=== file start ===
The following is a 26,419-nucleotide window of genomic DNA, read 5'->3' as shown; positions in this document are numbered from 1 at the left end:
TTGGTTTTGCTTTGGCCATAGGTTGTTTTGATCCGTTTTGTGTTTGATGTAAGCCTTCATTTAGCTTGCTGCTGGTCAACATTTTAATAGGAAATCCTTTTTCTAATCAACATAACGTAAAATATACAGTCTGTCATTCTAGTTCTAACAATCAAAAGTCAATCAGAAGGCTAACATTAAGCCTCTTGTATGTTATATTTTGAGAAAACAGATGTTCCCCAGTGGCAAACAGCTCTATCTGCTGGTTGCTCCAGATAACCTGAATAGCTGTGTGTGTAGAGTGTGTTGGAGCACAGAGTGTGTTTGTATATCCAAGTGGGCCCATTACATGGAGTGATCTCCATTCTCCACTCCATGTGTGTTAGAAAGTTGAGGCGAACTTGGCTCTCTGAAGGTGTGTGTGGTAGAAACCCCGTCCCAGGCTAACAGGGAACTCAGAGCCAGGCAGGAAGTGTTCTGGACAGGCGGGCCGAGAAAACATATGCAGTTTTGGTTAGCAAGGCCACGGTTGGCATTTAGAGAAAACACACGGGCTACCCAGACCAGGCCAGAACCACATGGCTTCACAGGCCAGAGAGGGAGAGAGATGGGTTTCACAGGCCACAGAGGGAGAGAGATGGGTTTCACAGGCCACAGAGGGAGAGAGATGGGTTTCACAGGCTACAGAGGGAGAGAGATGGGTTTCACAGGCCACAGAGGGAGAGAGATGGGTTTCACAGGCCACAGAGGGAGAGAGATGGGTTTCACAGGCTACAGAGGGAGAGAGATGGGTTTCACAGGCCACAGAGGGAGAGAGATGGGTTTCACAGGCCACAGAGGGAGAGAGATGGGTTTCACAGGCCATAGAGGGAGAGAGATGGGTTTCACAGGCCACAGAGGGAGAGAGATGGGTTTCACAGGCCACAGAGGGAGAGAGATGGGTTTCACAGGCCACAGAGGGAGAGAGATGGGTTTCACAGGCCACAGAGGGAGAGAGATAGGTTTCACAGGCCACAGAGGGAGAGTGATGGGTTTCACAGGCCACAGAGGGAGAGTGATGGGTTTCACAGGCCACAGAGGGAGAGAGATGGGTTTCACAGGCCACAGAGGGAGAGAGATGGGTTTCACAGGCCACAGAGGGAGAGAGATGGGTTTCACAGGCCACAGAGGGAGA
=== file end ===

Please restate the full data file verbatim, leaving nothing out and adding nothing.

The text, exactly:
The following is a 26,419-nucleotide window of genomic DNA, read 5'->3' as shown; positions in this document are numbered from 1 at the left end:
TTGGTTTTGCTTTGGCCATAGGTTGTTTTGATCCGTTTTGTGTTTGATGTAAGCCTTCATTTAGCTTGCTGCTGGTCAACATTTTAATAGGAAATCCTTTTTCTAATCAACATAACGTAAAATATACAGTCTGTCATTCTAGTTCTAACAATCAAAAGTCAATCAGAAGGCTAACATTAAGCCTCTTGTATGTTATATTTTGAGAAAACAGATGTTCCCCAGTGGCAAACAGCTCTATCTGCTGGTTGCTCCAGATAACCTGAATAGCTGTGTGTGTAGAGTGTGTTGGAGCACAGAGTGTGTTTGTATATCCAAGTGGGCCCATTACATGGAGTGATCTCCATTCTCCACTCCATGTGTGTTAGAAAGTTGAGGCGAACTTGGCTCTCTGAAGGTGTGTGTGGTAGAAACCCCGTCCCAGGCTAACAGGGAACTCAGAGCCAGGCAGGAAGTGTTCTGGACAGGCGGGCCGAGAAAACATATGCAGTTTTGGTTAGCAAGGCCACGGTTGGCATTTAGAGAAAACACACGGGCTACCCAGACCAGGCCAGAACCACATGGCTTCACAGGCCAGAGAGGGAGAGAGATGGGTTTCACAGGCCACAGAGGGAGAGAGATGGGTTTCACAGGCCACAGAGGGAGAGAGATGGGTTTCACAGGCTACAGAGGGAGAGAGATGGGTTTCACAGGCCACAGAGGGAGAGAGATGGGTTTCACAGGCCACAGAGGGAGAGAGATGGGTTTCACAGGCTACAGAGGGAGAGAGATGGGTTTCACAGGCCACAGAGGGAGAGAGATGGGTTTCACAGGCCACAGAGGGAGAGAGATGGGTTTCACAGGCCATAGAGGGAGAGAGATGGGTTTCACAGGCCACAGAGGGAGAGAGATGGGTTTCACAGGCCACAGAGGGAGAGAGATGGGTTTCACAGGCCACAGAGGGAGAGAGATGGGTTTCACAGGCCACAGAGGGAGAGAGATAGGTTTCACAGGCCACAGAGGGAGAGTGATGGGTTTCACAGGCCACAGAGGGAGAGTGATGGGTTTCACAGGCCACAGAGGGAGAGAGATGGGTTTCACAGGCCACAGAGGGAGAGAGATGGGTTTCACAGGCCACAGAGGGAGAGAGATGGGTTTCACAGGCCACAGAGGGAGA